May is Mental Health Awareness Month. It’s a month designed to highlight mental health issues and to reduce the stigma surrounding them. One of the best ways to do that is by telling our stories. Each time we tell our stories we take a brick out of the wall of stigma surrounding mental health.
Four years ago, I thought I had landed the opportunity of my dreams: a lead role as an actor at one of the most powerful theatres in the country. My dream soon became a mental health nightmare. On September 28, 2019, I collapsed in front of an audience on stage. My body was dragged off the stage by crew members. I began sobbing uncontrollably in the wings, “They have to do something!” I was experiencing my first panic attack that was caused by certain conditions in my workplace. Little did I know the events of that evening and the subsequent actions of my employer would fundamentally alter my health and my life.
The phrase that many people said to me in the years since I collapsed was, “I didn’t think this would happen to someone like you.” I thought, “What does that mean?” Because a mental health crisis could happen to anyone. It made me think, “What if I could make a podcast to show people how a mental health crisis happens. Dramatize it, moment to moment. All within a juicy backstage theatre story.”
So I decided to tell my story. Through Haywood Productions, I created Stage Combat: A Mental Health Story, an immersive podcast listening experience with a unique format: twenty-minute, scripted, nonfiction, serialized stories about my crisis followed by ten-minute conversations with a mental health professional about the story you just heard.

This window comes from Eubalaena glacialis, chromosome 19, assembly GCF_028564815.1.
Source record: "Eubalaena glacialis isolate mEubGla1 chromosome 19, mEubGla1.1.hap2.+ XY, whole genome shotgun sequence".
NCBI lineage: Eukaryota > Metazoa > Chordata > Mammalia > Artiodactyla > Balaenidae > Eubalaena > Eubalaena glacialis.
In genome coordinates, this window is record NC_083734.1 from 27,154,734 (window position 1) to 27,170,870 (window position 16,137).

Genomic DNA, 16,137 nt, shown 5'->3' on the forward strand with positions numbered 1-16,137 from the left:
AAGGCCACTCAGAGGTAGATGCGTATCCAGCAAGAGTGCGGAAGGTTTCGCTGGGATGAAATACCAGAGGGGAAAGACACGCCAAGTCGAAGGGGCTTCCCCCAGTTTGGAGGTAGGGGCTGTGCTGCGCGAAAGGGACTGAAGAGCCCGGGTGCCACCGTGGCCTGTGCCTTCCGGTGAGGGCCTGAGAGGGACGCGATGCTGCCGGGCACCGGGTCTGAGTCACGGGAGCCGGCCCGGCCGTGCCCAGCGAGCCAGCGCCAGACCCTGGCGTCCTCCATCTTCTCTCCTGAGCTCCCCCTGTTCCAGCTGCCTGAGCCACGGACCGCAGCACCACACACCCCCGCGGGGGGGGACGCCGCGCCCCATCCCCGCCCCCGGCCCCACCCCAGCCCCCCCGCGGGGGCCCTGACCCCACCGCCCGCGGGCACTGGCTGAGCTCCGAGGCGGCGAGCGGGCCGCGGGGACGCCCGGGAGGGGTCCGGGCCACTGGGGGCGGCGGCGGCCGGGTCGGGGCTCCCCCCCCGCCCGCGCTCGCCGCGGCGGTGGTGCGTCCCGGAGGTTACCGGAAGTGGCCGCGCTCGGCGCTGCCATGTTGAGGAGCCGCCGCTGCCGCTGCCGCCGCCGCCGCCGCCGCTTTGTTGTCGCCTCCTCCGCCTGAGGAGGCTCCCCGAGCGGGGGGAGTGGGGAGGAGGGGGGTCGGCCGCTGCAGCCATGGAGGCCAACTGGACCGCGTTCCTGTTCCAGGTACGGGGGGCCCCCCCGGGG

In making the podcast, I thought a lot about that statement: “I didn’t think this would happen to someone like you.” There’s a lot to unpack there.
Is it the stigma about mental health that exists even after the pandemic (when all we heard about was mental health?) That someone experiencing a mental health struggle is just “weak?” Is it the stigma within the stigma about men and mental health? Do we not expect men, particularly of a certain age, to suffer mental health crises?
One of the clinical psychologists featured in “Stage Combat: A Mental Health Story” told me that a common response to seeing someone else’s mental health crisis is, sadly, to ignore it. Otherwise, it opens up the possibility to the person observing the crisis that it could happen to them. The easier reaction, and maybe the protective response, is to say, “Well, I wouldn’t react that way.”
Mental Health Awareness Month gives us all a great opportunity to change that manner of thinking. And we can change it through the “normalization” of the conversation about mental health. That means speaking openly and often about mental health in our everyday conversations and in our workplaces. And, as uncomfortable as it may seem, we need to acknowledge in those spaces that a mental health crisis could happen to “someone like you.”
I hope this Mental Health Awareness Month empowers you to share your story, if you have one, with…someone. Anyone. (You don’t have to produce a two-season, twenty-episode podcast series like I did.) Simply sharing what you’ve been going through over coffee or dinner can go a long way for yourself and someone else. You never know: you might open the door for the listener to also share a story they desperately want to be heard.
Sean Hayden is the CEO of Haywood Productions and a veteran actor of two Broadway national tours and productions on stages across the country. His personal mental health podcast story, Stage Combat: A Mental Health Story, premieres May 16, 2023. You can follow/subscribe free to it on Apple podcasts, Spotify and wherever you get your podcast.